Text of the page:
We found two meaningful clusters, in the western and eastern areas flanking Route 81. In a study of mitochondrial D-loop variation, spatial genetic discontinuity between two main haplotypes was detected in the area surrounding Route 81 (Yoshio et al., 2008); the results of this mtDNA analysis were in agreement with those of our present study, although the mtDNA analysis also suggested that a network of artificial features (two golf courses and two dams) might have contributed to the restriction of deer dispersal. Although further details of the genetic structure were not revealed by using the microsatellites, such incongruence in the results obtained by using the two different types of markers is not extraordinary, because mtDNA is generally inherited from the dam while microsatellite polymorphism arises from both the sire and the dam (e.g., Elmer et al., 2007; Ronka et al., 2008). The finding of an approximate concordance in the spatial patterns of genetic discontinuity, despite the use of disparate genetic markers, is intriguing in terms of dispersal patterns of males and females.
The sika deer might have been fragmentarily distributed in the southern area in the 1970s, because at this time field signs were found only on the margins of this area (Koganezawa et al., 1976). One conceivable explanation is that the present sika deer population on the Boso Peninsula consists of genetically different lineages, and that spatially discontinuous clusters have come into contact in the vicinity of Route 81, where a steep-walled ravine exists. Not Route 81 itself (because of its low volume of traffic), but two rivers and three ridges encompassing Route 81, are also potential candidate geographic barriers to gene flow. Recent studies of red deer have revealed that some landscape features, such as roads and slopes, can impede migration on a local spatial scale, supporting the above view (Pérez-Espona et al., 2008).
Because the mountains on the Boso Peninsula are relatively low and thus probably do not hamper migration, other potential factors, such as the distribution of suitable foods (Takada et al., 2002), are worth considering as facilitators of population structuring. In terms of plant communities, the landscape of the Boso Peninsula is a mixture of fine-scale elements, including broad-leaved forests, Japanese cedar forests, and agricultural fields (Miyashita et al., 2007). In fact, the forest edges distributed sporadically in the study area are generally known to act as large sources of food for the deer (e.g., Sinclair, 1997); furthermore, a wide area of agricultural fields in the southern part of the distribution, to the west of Route 81, supplies the deer with high-quality food (Takada et al., 2002; Miyashita et al., 2007). These spatially biased distributions of food tend to affect migration distance (Kareiva and Odell, 1987; Dwyer and Morris, 2006); this variation in migration distance would, in turn, promote the formation of a cryptic genetic structure in the population.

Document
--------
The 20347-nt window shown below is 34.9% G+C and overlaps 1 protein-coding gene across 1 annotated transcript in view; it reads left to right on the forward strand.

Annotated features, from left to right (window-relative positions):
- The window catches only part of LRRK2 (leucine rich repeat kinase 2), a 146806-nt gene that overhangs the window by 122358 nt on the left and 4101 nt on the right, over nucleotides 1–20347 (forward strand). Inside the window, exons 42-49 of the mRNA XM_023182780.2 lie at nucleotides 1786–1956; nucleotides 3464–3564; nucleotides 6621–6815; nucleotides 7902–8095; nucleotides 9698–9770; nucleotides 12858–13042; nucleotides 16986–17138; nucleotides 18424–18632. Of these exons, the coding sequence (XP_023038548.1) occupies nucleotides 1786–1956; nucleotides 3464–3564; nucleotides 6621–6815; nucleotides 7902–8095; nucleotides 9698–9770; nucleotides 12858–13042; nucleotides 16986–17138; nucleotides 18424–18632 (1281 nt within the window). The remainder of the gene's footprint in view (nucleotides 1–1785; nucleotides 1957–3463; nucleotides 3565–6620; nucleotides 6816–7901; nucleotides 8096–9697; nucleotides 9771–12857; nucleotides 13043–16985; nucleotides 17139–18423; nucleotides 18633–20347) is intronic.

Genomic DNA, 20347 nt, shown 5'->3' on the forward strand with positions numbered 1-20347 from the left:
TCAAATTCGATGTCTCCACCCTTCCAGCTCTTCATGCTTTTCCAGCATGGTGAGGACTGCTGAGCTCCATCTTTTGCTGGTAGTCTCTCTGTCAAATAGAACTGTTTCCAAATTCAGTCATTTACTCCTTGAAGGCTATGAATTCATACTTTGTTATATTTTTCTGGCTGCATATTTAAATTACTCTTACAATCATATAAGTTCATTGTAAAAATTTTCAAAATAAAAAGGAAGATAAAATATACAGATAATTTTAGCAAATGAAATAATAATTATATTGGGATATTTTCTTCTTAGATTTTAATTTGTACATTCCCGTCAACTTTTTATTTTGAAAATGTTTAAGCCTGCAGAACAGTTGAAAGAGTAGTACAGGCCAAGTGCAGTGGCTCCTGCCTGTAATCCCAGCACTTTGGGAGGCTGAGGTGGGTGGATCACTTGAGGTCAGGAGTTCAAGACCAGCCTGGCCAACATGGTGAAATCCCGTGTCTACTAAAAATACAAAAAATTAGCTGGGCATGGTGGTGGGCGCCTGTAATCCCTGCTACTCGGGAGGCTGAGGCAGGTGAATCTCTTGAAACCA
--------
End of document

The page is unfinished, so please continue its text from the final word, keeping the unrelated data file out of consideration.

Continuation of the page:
It is also worth mentioning the effect of social behavior in the sika deer. In general, sika deer are potentially capable of dispersing great distances. According to knowledge of the white-tailed deer and roe deer, for example, dominant females occupy a home range that is at the center of the social group, with younger individuals occupying home ranges that overlap and extend the periphery (Porter et al., 1991). Populations expand as an array of family units composed of females and showing strong philopatry (“the petals of a rose” metaphor; see Porter et al., 1991), while males tend to disperse further than females (Purdue et al., 2000; Wang and Schreiber, 2001). It remains an open question whether such social behavior also facilitates the formation of a global spatial genetic structure; such a characteristic of dispersal could be a factor in the acceleration of genetic structuring on a restricted spatial scale (e.g., Mathews and Porter, 1993; Purdue et al., 2000). In a future study we will need to examine the extent to which the factors mentioned above have contributed to the organization of spatial genetic structure in the Boso population.
We are grateful to Yuji Nagahata (Kamogawa City Hall), Ikuo Yamanaka (University of Tokyo), Takashi Ishihara and Ken Kumagawa (Deer Research Group on Boso), Makoto Kurokawa (Katsu-ura City Hall), and Yukihiro Takahashi (Kamogawa City) for their great help in collecting specimens and to Keiko Ikeda (National Institute for Environmental Studies) for technical assistance. Thanks are also due to all members of the Boso Sika Project and to K. Ryo Takahasi (National Institute of Genetics) and Hirohisa Kishino (University of Tokyo) for discussions. This study was supported by an Environmental Technology Development Grant (No. 60029) from the Ministry of the Environment of Japan.